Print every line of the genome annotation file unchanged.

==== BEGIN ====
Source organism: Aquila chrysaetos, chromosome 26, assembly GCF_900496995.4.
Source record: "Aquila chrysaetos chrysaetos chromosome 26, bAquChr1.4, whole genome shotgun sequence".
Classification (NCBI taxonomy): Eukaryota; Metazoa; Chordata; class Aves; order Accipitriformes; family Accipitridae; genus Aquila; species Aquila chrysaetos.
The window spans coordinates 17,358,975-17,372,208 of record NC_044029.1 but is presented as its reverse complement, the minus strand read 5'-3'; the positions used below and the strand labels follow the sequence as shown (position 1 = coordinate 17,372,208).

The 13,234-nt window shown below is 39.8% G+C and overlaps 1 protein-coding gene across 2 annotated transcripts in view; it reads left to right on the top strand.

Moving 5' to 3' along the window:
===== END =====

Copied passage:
Source organism: Aquila chrysaetos, chromosome 26, assembly GCF_900496995.4.
Source record: "Aquila chrysaetos chrysaetos chromosome 26, bAquChr1.4, whole genome shotgun sequence".
Classification (NCBI taxonomy): Eukaryota; Metazoa; Chordata; class Aves; order Accipitriformes; family Accipitridae; genus Aquila; species Aquila chrysaetos.
The window spans coordinates 17,358,975-17,372,208 of record NC_044029.1 but is presented as its reverse complement, the minus strand read 5'-3'; the positions used below and the strand labels follow the sequence as shown (position 1 = coordinate 17,372,208).

The 13,234-nt window shown below is 39.8% G+C and overlaps 1 protein-coding gene across 2 annotated transcripts in view; it reads left to right on the top strand.

Moving 5' to 3' along the window: